Posted in "Absolute Freedom and Terror", Absurdism, Academe, Action, Afterlife, Alienation, Anthropology, Art, Art of Living, Atheism, Autonomy, beauty, Bible, Biblical God, Christianity, Class, conformism, Contemplation, Contradictions, Cool, Cultural Politics, Culture, Desire, dialectic, Erotic Life, Eternity, Ethics, Evil, Existentialism, exploitation, Faith, Fashion, Femininity, Feminism, Freedom, Friendship, Gender Balance, glitterati, Gnosticism, Guilt and Innocence, Health, hegemony, Heroes, hidden God, hierarchy, History, history of ideas, ID, Idealism, Ideality, Identity, Ideology, Idolatry, Immorality, Immortality, Institutional Power, Jews, Journalism, Judaism, Legal Responsibility, life and death struggle, Literature, Love, Male Power, Martyrdom, Masculinity, master, master/slave relation, Memoir, memory, Messianic Age, Mind Control, Modernism, Moral action, Moral evaluation, Moral psychology, Mortality, Mysticism, non-violence, novels, Ontology, Oppression, Past and Future, Peace, Phenomenology of Mind, Philosophy, Poetry, Political Movements, politics of ideas, post modernism, Power, presence, promissory notes, Propaganda, Psychology, public facade, Public Intellectual, Race, radicalism, Reductionism, relationships, Religion, Roles, secular, self-deception, social climbing, social construction, Social Conventions, social ranking, Sociobiology, spiritual journey, spiritual not religious, Spirituality, status, status of women, Suffering, Terror, terrorism, The Examined Life, The Problematic of Men, The Problematic of Woman, the profane, the sacred, Theism, Theology, Time, twentieth century, twenty-first century, Utopia, victimhood, victims, Violence, War, Work, Writing, Zeitgeist | Tagged , , , , , , , , , , , , , , , , , , , , , , , , , , , , , , , , , , , , , , , , , , , , , , , , , , , , , , , , , , , , , , , , , , , , , , , , , , , , , , , , , , , , , , , , , , , , , , , , , , | Leave a comment

The Eternal Feminine

 

“Pathless” Michael Whelan, 1999

“…the sad heart of Ruth, when sick for home/she stood in tears amid the alien corn”

The Eternal Feminine

Many years ago – it was our last evening in Paris – the first boy I loved told me that I had become, for him, “the eternal feminine.”  Later I learned that his reference to Goethe’s Faust (whose “eternal feminine leads us above”) is by now formulaic in the French lexicon-for-lovers.  At the time, however, it was very imprinting.  After all, feminist formulas aside, isn’t “the eternal feminine” what every girl hopes to grow up to be?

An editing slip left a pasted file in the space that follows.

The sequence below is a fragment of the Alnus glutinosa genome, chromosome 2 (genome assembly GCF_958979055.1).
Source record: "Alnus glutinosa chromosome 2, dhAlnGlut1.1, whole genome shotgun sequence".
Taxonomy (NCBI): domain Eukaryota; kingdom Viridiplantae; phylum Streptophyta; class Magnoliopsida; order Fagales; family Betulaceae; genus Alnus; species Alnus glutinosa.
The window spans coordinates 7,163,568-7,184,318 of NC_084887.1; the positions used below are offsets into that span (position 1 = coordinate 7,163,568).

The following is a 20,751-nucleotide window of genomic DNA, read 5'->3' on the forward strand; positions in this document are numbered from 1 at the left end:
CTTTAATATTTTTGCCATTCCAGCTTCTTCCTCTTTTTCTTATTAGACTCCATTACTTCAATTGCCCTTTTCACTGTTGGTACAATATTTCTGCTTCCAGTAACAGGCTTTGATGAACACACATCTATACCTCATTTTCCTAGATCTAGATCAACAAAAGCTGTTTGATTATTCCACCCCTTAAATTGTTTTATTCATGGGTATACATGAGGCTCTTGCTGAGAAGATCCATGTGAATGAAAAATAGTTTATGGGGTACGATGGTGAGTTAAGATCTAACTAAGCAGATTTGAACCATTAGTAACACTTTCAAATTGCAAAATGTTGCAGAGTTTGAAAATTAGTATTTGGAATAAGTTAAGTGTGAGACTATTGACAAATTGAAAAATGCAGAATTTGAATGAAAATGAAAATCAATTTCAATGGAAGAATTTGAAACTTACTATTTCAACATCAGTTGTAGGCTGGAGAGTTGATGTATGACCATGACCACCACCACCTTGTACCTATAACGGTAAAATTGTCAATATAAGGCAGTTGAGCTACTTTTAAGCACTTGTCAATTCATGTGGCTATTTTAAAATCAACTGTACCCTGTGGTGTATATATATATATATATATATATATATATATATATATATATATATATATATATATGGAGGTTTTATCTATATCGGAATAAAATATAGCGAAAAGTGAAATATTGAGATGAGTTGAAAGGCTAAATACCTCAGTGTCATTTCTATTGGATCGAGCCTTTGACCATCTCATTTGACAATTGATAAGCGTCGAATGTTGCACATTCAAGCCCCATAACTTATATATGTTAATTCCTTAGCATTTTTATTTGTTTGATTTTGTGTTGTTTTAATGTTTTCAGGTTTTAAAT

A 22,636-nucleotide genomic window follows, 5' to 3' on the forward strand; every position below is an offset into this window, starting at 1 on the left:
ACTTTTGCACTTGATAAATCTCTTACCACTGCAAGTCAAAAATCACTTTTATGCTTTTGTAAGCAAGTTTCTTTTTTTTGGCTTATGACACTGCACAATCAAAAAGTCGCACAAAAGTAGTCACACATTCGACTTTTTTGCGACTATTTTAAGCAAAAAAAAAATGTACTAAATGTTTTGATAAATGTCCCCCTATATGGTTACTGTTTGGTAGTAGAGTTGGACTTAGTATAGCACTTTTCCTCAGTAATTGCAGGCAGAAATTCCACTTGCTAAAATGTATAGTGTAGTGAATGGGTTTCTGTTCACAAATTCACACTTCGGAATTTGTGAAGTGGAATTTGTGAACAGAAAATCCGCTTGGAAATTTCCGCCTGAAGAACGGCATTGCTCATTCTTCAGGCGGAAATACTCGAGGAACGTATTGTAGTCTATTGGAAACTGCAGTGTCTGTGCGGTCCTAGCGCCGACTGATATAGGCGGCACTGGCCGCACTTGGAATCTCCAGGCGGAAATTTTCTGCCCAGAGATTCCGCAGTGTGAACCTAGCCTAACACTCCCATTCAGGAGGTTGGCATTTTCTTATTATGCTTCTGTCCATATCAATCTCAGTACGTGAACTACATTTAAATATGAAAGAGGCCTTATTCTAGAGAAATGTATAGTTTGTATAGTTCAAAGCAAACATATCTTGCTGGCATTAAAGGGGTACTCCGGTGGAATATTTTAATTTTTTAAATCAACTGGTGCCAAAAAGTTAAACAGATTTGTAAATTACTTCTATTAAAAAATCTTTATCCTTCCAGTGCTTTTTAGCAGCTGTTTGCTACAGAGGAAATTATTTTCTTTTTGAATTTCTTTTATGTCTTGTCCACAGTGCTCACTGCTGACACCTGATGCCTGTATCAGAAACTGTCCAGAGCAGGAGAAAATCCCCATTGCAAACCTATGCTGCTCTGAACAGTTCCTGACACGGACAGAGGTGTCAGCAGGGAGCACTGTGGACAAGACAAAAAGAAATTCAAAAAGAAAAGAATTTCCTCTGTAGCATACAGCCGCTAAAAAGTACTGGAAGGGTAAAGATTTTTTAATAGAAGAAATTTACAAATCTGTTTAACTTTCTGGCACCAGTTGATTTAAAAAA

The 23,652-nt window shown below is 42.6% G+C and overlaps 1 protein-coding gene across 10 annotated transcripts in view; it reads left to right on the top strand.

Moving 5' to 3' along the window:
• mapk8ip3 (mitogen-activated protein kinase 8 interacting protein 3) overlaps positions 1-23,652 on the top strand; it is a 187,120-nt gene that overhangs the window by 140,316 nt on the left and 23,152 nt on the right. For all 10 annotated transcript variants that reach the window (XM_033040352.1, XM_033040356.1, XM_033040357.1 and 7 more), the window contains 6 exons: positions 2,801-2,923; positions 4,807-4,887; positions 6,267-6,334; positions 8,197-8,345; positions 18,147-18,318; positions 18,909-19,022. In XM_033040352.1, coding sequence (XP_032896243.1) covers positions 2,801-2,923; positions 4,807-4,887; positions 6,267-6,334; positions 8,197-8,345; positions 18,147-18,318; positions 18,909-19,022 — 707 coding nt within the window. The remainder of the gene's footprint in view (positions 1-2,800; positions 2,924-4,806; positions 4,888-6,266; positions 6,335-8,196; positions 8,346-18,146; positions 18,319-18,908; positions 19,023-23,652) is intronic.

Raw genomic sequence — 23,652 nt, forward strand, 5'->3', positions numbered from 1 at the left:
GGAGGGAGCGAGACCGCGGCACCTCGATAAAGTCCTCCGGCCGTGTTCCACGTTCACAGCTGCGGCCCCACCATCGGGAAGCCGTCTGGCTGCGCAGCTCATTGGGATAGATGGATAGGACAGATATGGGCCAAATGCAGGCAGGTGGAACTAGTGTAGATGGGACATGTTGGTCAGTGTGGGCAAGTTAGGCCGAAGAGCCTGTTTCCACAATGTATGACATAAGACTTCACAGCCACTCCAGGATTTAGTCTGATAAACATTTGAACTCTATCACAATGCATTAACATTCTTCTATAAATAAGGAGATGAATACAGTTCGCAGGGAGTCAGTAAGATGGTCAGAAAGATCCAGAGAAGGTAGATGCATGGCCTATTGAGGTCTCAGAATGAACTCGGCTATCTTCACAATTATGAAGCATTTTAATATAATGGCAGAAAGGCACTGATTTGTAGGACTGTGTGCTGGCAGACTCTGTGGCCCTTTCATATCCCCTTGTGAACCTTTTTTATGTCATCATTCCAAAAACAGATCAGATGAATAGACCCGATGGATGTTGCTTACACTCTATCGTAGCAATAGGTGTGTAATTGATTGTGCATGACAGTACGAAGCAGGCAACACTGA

This week I’ve been reading a novel by Dara Horn with the title, Eternal Life: A Novel, that is the most enthralling I’ve come across since … I don’t know when.  Since before I cared about romance and boy/girl stuff and was devouring Rudyard Kipling’s Jungle Book, which was about Mowgli, the kid who was raised in the jungle by wolves.

The heroine of Dara Horn’s novel is a girl – a woman? – named Rachel whose strange fate it is never to die.  She’s about 2000 years old, but few in her world know it or ever knew it.  She gets reconfigured in each generation so that, once again, she’s young enough to be marriageable, to have children, and to live a “normal” woman’s life.

The only trouble is, it’s far from normal, because she lives long enough to outlast – to bury – each generation of children that she has, each husband, and to outlive each milieu that she inhabits “normally.”

She’s Jewish.  Did I mention that?  Her first — and deepest – love was the son of the high priest in the days when the Second Temple still stood.  They meet intermittently throughout the centuries.  He shares her fate, for reasons I won’t disclose so as not to give away the plot.

Why am I enthralled by this story?  You see, to be Jewish means belonging to an eternal people.  Not eternal in the sense that (so far) they’ve outlasted their latest would-be annihilators.  Rather the Jewish people’s “eternity” involves …

an unusual relation to time.

They are acculturated to see themselves as present-in-the-past as it unrolls. Century after century.  Present at the foot of Mount Sinai when the covenant is sealed for the whole people.  Present (and still grieving) when the First Temple falls.  Present at the scene commemorated on the Arch of Titus in the city of Rome, when the sacred objects of the Second Temple were carried off by its conquerors and … you get the idea.

When my parents were newly married and on a trip to Rome, standing where they could look down at the Arch of Titus, they overheard two bearded Jews contemplating the scene below and saying, the one to the other,

“Well, there they are.  But here we are.”

The Jewish continuity can be lived in many ways.  To my mind, a common mistake would be to confuse the detritus – the debris — of history with its essence.

So what’s the essence?  I have an idiosyncratic viewpoint.  To me, romance is the essence.  Adam and Eve?  A romance, though a difficult one.  Abraham and Sarah?  Another pairing, with real-life difficulties.  Jacob and his Rachel?  Well, obviously a love story, despite all.

These are the Ur-Stories, bearing within themselves the eros of history: the Ur-Couples whose romantic difficulties are real – in that they are not supposed to be “transcended.”  They are supposed to be lived through.

I think of God as the one

whose Witness allows us to 

take our romantic lives

seriously.